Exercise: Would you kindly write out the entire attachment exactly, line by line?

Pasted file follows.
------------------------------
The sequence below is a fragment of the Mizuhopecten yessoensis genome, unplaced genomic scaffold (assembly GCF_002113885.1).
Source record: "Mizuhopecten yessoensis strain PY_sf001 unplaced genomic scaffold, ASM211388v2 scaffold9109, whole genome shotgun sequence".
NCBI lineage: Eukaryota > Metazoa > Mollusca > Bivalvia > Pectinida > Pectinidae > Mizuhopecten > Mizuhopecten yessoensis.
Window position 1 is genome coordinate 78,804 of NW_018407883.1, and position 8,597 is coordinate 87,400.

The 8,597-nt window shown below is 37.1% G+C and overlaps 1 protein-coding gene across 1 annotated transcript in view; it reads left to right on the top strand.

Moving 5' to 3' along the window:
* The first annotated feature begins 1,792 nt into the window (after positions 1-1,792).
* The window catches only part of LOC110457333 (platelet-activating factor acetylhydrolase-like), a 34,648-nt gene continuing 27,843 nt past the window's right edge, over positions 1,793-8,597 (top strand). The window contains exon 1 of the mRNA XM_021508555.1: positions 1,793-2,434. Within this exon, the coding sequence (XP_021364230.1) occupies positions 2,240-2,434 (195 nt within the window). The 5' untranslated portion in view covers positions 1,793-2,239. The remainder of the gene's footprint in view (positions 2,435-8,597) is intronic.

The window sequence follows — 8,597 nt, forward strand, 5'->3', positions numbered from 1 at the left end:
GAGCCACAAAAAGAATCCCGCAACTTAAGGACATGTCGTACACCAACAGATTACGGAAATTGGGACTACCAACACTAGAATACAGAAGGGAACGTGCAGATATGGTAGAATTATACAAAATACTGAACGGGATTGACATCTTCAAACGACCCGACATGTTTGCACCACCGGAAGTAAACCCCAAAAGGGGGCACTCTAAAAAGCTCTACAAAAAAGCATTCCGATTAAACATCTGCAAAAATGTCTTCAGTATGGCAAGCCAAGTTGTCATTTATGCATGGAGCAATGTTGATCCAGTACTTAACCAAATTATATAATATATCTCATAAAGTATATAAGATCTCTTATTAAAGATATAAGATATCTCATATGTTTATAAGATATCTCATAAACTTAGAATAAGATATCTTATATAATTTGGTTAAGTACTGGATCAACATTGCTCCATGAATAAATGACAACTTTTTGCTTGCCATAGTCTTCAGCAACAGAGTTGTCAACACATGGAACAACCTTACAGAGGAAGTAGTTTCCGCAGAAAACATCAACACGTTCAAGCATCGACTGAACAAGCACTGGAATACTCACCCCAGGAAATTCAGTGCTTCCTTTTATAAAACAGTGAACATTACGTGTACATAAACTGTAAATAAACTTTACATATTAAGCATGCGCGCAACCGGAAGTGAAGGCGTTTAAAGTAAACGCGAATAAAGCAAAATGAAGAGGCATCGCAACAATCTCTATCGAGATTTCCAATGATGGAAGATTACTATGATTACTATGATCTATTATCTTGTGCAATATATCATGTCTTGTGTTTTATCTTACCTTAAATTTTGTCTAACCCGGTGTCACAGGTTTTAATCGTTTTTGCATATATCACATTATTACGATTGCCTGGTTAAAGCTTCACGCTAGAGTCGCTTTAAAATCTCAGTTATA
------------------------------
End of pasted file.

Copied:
The sequence below is a fragment of the Mizuhopecten yessoensis genome, unplaced genomic scaffold (assembly GCF_002113885.1).
Source record: "Mizuhopecten yessoensis strain PY_sf001 unplaced genomic scaffold, ASM211388v2 scaffold9109, whole genome shotgun sequence".
NCBI lineage: Eukaryota > Metazoa > Mollusca > Bivalvia > Pectinida > Pectinidae > Mizuhopecten > Mizuhopecten yessoensis.
Window position 1 is genome coordinate 78,804 of NW_018407883.1, and position 8,597 is coordinate 87,400.

The 8,597-nt window shown below is 37.1% G+C and overlaps 1 protein-coding gene across 1 annotated transcript in view; it reads left to right on the top strand.

Moving 5' to 3' along the window:
* The first annotated feature begins 1,792 nt into the window (after positions 1-1,792).
* The window catches only part of LOC110457333 (platelet-activating factor acetylhydrolase-like), a 34,648-nt gene continuing 27,843 nt past the window's right edge, over positions 1,793-8,597 (top strand). The window contains exon 1 of the mRNA XM_021508555.1: positions 1,793-2,434. Within this exon, the coding sequence (XP_021364230.1) occupies positions 2,240-2,434 (195 nt within the window). The 5' untranslated portion in view covers positions 1,793-2,239. The remainder of the gene's footprint in view (positions 2,435-8,597) is intronic.

The window sequence follows — 8,597 nt, forward strand, 5'->3', positions numbered from 1 at the left end:
GAGCCACAAAAAGAATCCCGCAACTTAAGGACATGTCGTACACCAACAGATTACGGAAATTGGGACTACCAACACTAGAATACAGAAGGGAACGTGCAGATATGGTAGAATTATACAAAATACTGAACGGGATTGACATCTTCAAACGACCCGACATGTTTGCACCACCGGAAGTAAACCCCAAAAGGGGGCACTCTAAAAAGCTCTACAAAAAAGCATTCCGATTAAACATCTGCAAAAATGTCTTCAGTATGGCAAGCCAAGTTGTCATTTATGCATGGAGCAATGTTGATCCAGTACTTAACCAAATTATATAATATATCTCATAAAGTATATAAGATCTCTTATTAAAGATATAAGATATCTCATATGTTTATAAGATATCTCATAAACTTAGAATAAGATATCTTATATAATTTGGTTAAGTACTGGATCAACATTGCTCCATGAATAAATGACAACTTTTTGCTTGCCATAGTCTTCAGCAACAGAGTTGTCAACACATGGAACAACCTTACAGAGGAAGTAGTTTCCGCAGAAAACATCAACACGTTCAAGCATCGACTGAACAAGCACTGGAATACTCACCCCAGGAAATTCAGTGCTTCCTTTTATAAAACAGTGAACATTACGTGTACATAAACTGTAAATAAACTTTACATATTAAGCATGCGCGCAACCGGAAGTGAAGGCGTTTAAAGTAAACGCGAATAAAGCAAAATGAAGAGGCATCGCAACAATCTCTATCGAGATTTCCAATGATGGAAGATTACTATGATTACTATGATCTATTATCTTGTGCAATATATCATGTCTTGTGTTTTATCTTACCTTAAATTTTGTCTAACCCGGTGTCACAGGTTTTAATCGTTTTTGCATATATCACATTATTACGATTGCCTGGTTAAAGCTTCACGCTAGAGTCGCTTTAAAATCTCAGTTATA